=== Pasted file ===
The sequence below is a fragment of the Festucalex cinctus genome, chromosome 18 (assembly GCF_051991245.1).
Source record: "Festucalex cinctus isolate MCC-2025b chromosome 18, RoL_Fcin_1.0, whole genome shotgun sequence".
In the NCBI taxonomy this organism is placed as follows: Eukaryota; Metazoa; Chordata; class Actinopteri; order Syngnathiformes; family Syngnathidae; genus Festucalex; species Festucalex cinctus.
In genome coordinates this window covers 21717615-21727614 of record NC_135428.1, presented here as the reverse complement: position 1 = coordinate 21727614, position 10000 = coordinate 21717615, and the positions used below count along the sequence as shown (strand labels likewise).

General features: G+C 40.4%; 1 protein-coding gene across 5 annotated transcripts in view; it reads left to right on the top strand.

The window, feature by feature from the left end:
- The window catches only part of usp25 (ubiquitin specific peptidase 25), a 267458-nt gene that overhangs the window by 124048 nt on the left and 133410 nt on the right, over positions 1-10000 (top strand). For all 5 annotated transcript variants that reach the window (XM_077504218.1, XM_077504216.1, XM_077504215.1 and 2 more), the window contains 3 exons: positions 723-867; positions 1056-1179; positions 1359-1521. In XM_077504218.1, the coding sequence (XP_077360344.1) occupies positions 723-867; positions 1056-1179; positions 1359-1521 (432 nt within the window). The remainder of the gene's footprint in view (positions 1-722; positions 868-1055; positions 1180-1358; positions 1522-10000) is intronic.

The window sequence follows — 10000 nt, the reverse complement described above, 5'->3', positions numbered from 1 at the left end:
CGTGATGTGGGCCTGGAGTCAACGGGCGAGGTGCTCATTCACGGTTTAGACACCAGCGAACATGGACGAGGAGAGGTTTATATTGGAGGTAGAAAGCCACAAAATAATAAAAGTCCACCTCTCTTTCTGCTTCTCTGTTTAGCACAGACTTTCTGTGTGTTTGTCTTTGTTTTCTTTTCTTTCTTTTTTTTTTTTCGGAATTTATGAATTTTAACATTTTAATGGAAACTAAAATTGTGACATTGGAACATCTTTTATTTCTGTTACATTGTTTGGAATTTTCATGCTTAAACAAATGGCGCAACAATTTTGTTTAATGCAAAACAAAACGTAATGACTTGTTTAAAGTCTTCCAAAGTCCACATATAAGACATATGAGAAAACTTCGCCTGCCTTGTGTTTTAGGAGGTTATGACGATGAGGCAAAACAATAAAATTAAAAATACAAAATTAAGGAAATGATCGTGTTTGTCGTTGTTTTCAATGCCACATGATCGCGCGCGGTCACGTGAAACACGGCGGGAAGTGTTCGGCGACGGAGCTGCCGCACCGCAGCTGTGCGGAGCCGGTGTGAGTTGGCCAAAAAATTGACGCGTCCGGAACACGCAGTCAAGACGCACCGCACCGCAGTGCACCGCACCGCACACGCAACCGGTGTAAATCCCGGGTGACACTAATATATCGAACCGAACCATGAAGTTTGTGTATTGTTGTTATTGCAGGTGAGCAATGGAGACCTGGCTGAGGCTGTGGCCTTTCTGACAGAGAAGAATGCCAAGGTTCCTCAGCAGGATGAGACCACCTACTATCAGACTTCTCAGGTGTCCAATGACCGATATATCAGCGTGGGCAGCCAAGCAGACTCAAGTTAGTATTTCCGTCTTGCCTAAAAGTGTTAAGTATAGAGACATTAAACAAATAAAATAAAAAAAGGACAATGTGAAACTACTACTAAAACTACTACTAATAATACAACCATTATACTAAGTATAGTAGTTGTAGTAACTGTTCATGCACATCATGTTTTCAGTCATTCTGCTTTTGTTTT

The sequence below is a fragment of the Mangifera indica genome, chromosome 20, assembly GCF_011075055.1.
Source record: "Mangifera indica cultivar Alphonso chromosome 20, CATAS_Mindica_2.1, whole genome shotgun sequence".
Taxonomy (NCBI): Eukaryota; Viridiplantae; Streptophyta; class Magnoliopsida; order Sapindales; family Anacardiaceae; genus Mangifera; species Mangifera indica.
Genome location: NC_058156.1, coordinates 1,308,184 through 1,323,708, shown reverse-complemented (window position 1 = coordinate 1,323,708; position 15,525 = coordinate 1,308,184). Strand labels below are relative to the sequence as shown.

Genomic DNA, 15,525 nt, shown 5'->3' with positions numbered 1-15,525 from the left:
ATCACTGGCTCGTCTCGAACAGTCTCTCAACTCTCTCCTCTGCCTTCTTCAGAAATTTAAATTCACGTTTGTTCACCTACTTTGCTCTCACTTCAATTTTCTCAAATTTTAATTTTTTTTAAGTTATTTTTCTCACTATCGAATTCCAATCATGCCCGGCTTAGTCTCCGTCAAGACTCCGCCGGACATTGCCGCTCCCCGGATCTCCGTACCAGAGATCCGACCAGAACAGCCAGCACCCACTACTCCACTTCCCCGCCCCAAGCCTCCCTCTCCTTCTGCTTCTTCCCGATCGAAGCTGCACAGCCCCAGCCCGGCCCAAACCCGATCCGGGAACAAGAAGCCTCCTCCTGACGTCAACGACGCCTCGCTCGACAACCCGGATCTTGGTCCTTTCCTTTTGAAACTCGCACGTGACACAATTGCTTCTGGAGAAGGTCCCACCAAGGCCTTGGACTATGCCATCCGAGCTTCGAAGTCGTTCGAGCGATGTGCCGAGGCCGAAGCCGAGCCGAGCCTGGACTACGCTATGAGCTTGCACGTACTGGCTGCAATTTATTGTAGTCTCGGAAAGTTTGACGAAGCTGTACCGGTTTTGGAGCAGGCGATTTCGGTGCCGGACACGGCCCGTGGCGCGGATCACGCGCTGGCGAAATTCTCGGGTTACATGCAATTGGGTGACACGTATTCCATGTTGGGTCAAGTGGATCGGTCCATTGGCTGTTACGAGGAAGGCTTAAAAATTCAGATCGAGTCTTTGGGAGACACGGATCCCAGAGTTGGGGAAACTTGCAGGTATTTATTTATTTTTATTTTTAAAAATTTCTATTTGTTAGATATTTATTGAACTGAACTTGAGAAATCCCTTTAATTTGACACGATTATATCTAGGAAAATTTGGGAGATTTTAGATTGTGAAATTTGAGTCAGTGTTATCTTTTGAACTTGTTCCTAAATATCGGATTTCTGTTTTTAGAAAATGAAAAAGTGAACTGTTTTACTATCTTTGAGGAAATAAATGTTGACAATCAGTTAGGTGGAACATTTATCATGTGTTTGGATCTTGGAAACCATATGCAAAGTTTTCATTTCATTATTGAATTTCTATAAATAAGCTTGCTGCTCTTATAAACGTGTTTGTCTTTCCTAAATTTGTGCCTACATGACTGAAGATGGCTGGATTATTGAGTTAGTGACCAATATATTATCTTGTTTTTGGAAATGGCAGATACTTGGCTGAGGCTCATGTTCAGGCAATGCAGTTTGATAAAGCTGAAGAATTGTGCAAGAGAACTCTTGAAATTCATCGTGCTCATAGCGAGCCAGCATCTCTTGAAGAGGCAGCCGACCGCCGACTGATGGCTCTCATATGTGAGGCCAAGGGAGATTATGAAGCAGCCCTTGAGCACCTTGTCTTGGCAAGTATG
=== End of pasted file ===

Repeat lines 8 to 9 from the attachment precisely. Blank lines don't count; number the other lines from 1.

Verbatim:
The window sequence follows — 10000 nt, the reverse complement described above, 5'->3', positions numbered from 1 at the left end:
CGTGATGTGGGCCTGGAGTCAACGGGCGAGGTGCTCATTCACGGTTTAGACACCAGCGAACATGGACGAGGAGAGGTTTATATTGGAGGTAGAAAGCCACAAAATAATAAAAGTCCACCTCTCTTTCTGCTTCTCTGTTTAGCACAGACTTTCTGTGTGTTTGTCTTTGTTTTCTTTTCTTTCTTTTTTTTTTTTCGGAATTTATGAATTTTAACATTTTAATGGAAACTAAAATTGTGACATTGGAACATCTTTTATTTCTGTTACATTGTTTGGAATTTTCATGCTTAAACAAATGGCGCAACAATTTTGTTTAATGCAAAACAAAACGTAATGACTTGTTTAAAGTCTTCCAAAGTCCACATATAAGACATATGAGAAAACTTCGCCTGCCTTGTGTTTTAGGAGGTTATGACGATGAGGCAAAACAATAAAATTAAAAATACAAAATTAAGGAAATGATCGTGTTTGTCGTTGTTTTCAATGCCACATGATCGCGCGCGGTCACGTGAAACACGGCGGGAAGTGTTCGGCGACGGAGCTGCCGCACCGCAGCTGTGCGGAGCCGGTGTGAGTTGGCCAAAAAATTGACGCGTCCGGAACACGCAGTCAAGACGCACCGCACCGCAGTGCACCGCACCGCACACGCAACCGGTGTAAATCCCGGGTGACACTAATATATCGAACCGAACCATGAAGTTTGTGTATTGTTGTTATTGCAGGTGAGCAATGGAGACCTGGCTGAGGCTGTGGCCTTTCTGACAGAGAAGAATGCCAAGGTTCCTCAGCAGGATGAGACCACCTACTATCAGACTTCTCAGGTGTCCAATGACCGATATATCAGCGTGGGCAGCCAAGCAGACTCAAGTTAGTATTTCCGTCTTGCCTAAAAGTGTTAAGTATAGAGACATTAAACAAATAAAATAAAAAAAGGACAATGTGAAACTACTACTAAAACTACTACTAATAATACAACCATTATACTAAGTATAGTAGTTGTAGTAACTGTTCATGCACATCATGTTTTCAGTCATTCTGCTTTTGTTTT